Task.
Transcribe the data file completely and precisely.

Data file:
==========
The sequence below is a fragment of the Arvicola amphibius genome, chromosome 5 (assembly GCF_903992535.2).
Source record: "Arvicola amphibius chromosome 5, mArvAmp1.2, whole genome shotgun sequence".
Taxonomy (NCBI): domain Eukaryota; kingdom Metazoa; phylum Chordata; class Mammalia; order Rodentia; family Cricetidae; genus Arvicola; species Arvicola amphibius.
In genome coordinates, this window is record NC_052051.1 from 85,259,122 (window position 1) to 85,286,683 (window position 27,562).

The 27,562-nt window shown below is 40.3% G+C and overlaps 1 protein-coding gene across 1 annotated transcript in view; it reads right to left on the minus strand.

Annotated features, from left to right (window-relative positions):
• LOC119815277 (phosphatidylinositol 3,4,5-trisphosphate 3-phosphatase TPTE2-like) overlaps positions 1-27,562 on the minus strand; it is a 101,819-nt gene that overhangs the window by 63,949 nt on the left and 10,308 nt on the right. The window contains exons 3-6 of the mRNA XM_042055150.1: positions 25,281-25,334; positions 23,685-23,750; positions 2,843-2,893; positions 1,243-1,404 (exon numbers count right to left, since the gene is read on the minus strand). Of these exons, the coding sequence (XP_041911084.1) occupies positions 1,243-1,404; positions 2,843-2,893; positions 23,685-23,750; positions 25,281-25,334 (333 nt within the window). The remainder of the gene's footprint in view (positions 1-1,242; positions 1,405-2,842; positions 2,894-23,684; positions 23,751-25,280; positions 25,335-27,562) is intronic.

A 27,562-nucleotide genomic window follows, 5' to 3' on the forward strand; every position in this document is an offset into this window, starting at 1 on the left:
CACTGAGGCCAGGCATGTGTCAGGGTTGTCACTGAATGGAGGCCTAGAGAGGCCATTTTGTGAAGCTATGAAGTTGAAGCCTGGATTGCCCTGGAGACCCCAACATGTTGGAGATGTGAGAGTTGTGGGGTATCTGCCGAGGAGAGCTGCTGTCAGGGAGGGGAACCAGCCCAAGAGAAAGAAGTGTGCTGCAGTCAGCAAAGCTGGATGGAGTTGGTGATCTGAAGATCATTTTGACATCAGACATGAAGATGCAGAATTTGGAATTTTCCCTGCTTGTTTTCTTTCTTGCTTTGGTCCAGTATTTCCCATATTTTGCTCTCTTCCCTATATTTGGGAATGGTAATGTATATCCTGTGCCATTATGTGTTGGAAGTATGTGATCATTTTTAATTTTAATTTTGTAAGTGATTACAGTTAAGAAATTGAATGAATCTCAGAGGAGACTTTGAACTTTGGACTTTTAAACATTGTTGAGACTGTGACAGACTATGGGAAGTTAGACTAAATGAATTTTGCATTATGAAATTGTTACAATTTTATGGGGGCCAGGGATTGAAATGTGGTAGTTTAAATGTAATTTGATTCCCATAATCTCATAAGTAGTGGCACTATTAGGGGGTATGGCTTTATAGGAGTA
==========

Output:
The sequence below is a fragment of the Arvicola amphibius genome, chromosome 5 (assembly GCF_903992535.2).
Source record: "Arvicola amphibius chromosome 5, mArvAmp1.2, whole genome shotgun sequence".
Taxonomy (NCBI): domain Eukaryota; kingdom Metazoa; phylum Chordata; class Mammalia; order Rodentia; family Cricetidae; genus Arvicola; species Arvicola amphibius.
In genome coordinates, this window is record NC_052051.1 from 85,259,122 (window position 1) to 85,286,683 (window position 27,562).

The 27,562-nt window shown below is 40.3% G+C and overlaps 1 protein-coding gene across 1 annotated transcript in view; it reads right to left on the minus strand.

Annotated features, from left to right (window-relative positions):
• LOC119815277 (phosphatidylinositol 3,4,5-trisphosphate 3-phosphatase TPTE2-like) overlaps positions 1-27,562 on the minus strand; it is a 101,819-nt gene that overhangs the window by 63,949 nt on the left and 10,308 nt on the right. The window contains exons 3-6 of the mRNA XM_042055150.1: positions 25,281-25,334; positions 23,685-23,750; positions 2,843-2,893; positions 1,243-1,404 (exon numbers count right to left, since the gene is read on the minus strand). Of these exons, the coding sequence (XP_041911084.1) occupies positions 1,243-1,404; positions 2,843-2,893; positions 23,685-23,750; positions 25,281-25,334 (333 nt within the window). The remainder of the gene's footprint in view (positions 1-1,242; positions 1,405-2,842; positions 2,894-23,684; positions 23,751-25,280; positions 25,335-27,562) is intronic.

A 27,562-nucleotide genomic window follows, 5' to 3' on the forward strand; every position in this document is an offset into this window, starting at 1 on the left:
CACTGAGGCCAGGCATGTGTCAGGGTTGTCACTGAATGGAGGCCTAGAGAGGCCATTTTGTGAAGCTATGAAGTTGAAGCCTGGATTGCCCTGGAGACCCCAACATGTTGGAGATGTGAGAGTTGTGGGGTATCTGCCGAGGAGAGCTGCTGTCAGGGAGGGGAACCAGCCCAAGAGAAAGAAGTGTGCTGCAGTCAGCAAAGCTGGATGGAGTTGGTGATCTGAAGATCATTTTGACATCAGACATGAAGATGCAGAATTTGGAATTTTCCCTGCTTGTTTTCTTTCTTGCTTTGGTCCAGTATTTCCCATATTTTGCTCTCTTCCCTATATTTGGGAATGGTAATGTATATCCTGTGCCATTATGTGTTGGAAGTATGTGATCATTTTTAATTTTAATTTTGTAAGTGATTACAGTTAAGAAATTGAATGAATCTCAGAGGAGACTTTGAACTTTGGACTTTTAAACATTGTTGAGACTGTGACAGACTATGGGAAGTTAGACTAAATGAATTTTGCATTATGAAATTGTTACAATTTTATGGGGGCCAGGGATTGAAATGTGGTAGTTTAAATGTAATTTGATTCCCATAATCTCATAAGTAGTGGCACTATTAGGGGGTATGGCTTTATAGGAGTA